By Reid Spencer, NASCAR Wire Service
Distributed by The Sports Xchange
TALLADEGA, Ala.--If there's a timely caution in Sundays Aarons 499 at Talladega Superspeedway, Denny Hamlin can turn over his No. 11 Toyota to Brian Vickers without losing a lap.
Hamlin's doctors cleared him to race this weekend, for the first time since sustaining a compression fracture of his first lumbar vertebra in a last-lap wreck at Fontana, Calif., in late March. Trying to minimize the risk to his continuing recovery, Hamlin plans to start the race and give way to Vickers.
In fact, Hamlin used a football analogy in comparing the risk for further injury to a quarterback taking a knee behind the line of scrimmage, deliberately ending the play before contact can occur.
"As far as the first lap, early-on wreck, it definitely can happen," Hamlin said Friday after posting the seventh-fastest lap in opening NASCAR Sprint Cup practice. "We've seen it here at this race track on Lap 1, and we've seen it on the last lap. I'm obviously going to put myself in what I believe is a safe position.
"Obviously, you can't help things like blown tires or whatever that could possibly happen, but like I said, I think the equivalency of our risks this weekend will be taking a knee."
Vickers' seat insert is in the No. 11 Camry this weekend, but Hamlin and Vickers are close enough in size to make that arrangement workable. Hamlin plans to exit the car through a roof hatch, with Vickers entering through the driver's-side window.
Under caution, the drivers will have roughly three minutes to make the switch before losing a lap. When Hamlin and Vickers practiced the maneuver, they were much faster than that.
"It took us right at one minute every time that we rehearsed it, so we're going to be plenty fine there," Hamlin said. "Everything is pretty seamless."
If you assumed that NASCAR racing was more easygoing to Travis Pastrana than some of the daredevil stunts he performs in the X-Games, you'd be wrong.
After winning the pole for Saturday's Aarons 312 NASCAR Nationwide Series race at Talladega Superspeedway, Pastrana explained that there's no lack of an adrenaline rush in NASCAR racing. The difference lies in how long it lasts.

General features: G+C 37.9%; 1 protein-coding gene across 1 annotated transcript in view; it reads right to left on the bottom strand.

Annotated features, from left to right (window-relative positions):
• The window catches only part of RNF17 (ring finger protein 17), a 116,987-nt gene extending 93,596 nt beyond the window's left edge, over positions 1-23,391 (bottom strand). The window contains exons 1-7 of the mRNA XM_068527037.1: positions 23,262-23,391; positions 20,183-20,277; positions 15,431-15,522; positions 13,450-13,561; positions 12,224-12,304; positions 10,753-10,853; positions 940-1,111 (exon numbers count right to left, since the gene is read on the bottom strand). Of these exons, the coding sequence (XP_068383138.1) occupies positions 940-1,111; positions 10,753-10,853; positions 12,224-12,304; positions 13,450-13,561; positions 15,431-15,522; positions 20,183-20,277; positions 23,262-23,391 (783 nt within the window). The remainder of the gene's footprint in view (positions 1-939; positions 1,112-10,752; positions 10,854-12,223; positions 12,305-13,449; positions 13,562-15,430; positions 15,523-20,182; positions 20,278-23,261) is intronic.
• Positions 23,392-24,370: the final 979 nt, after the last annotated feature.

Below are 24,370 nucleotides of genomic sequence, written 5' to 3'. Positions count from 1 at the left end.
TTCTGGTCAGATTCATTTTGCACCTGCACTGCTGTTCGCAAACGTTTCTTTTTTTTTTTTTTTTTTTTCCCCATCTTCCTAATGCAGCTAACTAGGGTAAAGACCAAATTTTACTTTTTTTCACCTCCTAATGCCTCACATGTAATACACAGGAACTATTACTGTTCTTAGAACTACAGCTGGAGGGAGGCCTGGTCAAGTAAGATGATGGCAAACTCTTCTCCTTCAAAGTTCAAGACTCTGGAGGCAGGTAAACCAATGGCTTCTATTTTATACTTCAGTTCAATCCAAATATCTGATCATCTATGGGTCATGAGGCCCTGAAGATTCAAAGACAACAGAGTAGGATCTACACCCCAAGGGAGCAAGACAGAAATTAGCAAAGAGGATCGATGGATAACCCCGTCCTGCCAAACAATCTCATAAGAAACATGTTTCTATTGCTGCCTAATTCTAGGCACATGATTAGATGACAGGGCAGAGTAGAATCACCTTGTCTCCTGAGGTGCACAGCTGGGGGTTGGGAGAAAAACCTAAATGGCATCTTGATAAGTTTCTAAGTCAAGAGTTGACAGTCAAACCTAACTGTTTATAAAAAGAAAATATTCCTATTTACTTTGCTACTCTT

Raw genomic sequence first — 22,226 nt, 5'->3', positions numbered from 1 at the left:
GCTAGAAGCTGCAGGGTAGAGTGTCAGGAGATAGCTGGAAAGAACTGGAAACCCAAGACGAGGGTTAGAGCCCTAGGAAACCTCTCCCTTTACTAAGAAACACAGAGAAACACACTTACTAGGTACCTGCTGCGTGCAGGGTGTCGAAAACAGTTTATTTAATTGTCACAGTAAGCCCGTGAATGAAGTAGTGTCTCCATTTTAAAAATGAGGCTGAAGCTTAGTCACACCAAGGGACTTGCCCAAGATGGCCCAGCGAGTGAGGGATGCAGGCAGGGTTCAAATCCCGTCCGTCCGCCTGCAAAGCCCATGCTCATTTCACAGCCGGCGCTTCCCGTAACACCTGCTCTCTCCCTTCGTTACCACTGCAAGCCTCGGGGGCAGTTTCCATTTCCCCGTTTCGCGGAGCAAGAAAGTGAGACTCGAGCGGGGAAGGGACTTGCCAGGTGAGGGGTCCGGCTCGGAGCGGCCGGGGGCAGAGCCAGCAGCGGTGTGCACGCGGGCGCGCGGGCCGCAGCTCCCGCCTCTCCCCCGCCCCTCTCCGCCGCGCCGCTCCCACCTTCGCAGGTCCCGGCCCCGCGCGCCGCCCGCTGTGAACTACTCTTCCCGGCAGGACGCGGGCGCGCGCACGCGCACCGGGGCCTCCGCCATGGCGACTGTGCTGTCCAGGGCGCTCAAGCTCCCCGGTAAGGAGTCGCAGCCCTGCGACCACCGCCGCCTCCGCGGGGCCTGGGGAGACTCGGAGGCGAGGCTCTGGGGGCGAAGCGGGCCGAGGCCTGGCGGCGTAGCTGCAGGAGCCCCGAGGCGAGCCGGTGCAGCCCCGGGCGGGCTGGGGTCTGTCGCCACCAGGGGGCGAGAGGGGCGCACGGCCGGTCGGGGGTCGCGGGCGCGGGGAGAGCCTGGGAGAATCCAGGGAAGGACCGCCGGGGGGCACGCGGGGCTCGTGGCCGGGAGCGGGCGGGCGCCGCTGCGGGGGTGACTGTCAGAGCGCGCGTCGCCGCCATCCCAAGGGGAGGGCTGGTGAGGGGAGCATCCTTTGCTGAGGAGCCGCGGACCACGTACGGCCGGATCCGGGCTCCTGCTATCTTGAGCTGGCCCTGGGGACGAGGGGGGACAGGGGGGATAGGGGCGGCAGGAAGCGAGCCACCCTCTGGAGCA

"To be perfectly honest, I came from motocross, (which) was a lot shorter races, but still 35 minutes, and everybody says, 'Well, you must be bored, or it's just driving around,'" Pastrana told the NASCAR Wire Service on Friday after running 176.500 mph to win the first pole of his NNS career. "This is a little different when you're by yourself for qualifying, but here, the whole time, You have a white-knuckle grip.
"I got tendinitis my first NASCAR race, because I was holding on so tight, and I got tendonitis in my elbow. I was white-knuckle gripping everything the whole time, so it feels like that intensity, only it goes on for two hours, and the cool thing about NASCAR is, when you get done, I can't even talk... You run a heart rate of 140, and you're just sitting there, so that's just pure adrenaline for that whole time."
Pastrana says his heart rate is likely to be higher than that on Saturday, even before he takes the green flag at the front of the field.
"When you have that much adrenaline, and you're that nervous, especially since I'm still so new to this, my heart rate is going to be 150 just coming to the line, leading the pack to the green flag," Pastrana said. "So I'm definitely excited, and its not hard to stay focused."
Should expectations for Danica Patrick be ramped up at Talladega, given that she's in same chassis she drove to the pole for the Daytona 500?
The answer, according to Patrick, is a simple yes and no.
"I suppose it's fair to say that there should be a little spike in expectations, but you also have to take into consideration on these big speedways that there is a whole lot of luck that comes into it," Patrick said Friday morning during an interview session behind her transporter.
"Everything has got to be clean. The (pit) stops have to be good. You have to stay in the pack--no issues, not getting caught up in an accident. From what I remember last year, at Talladega it was more of a pack race than Daytona even... Obviously, this is a wider track than Daytona, so when we start getting four-wide, thats when stuff starts to get a little exciting.
"Well just have to hope that we're in the right place at the right time."
With rain in the forecast for Saturday, Sprint Cup drivers vied to post fast laps in Friday's opening practice, given that the field will line up according to speed in first practice in case Saturday morning's time trials are washed out.
Carl Edwards led the session at 199.675 mph and would start on the pole in the event of a qualifying rainout. Patrick was 23rd quickest in the opening practice at 197.439 mph.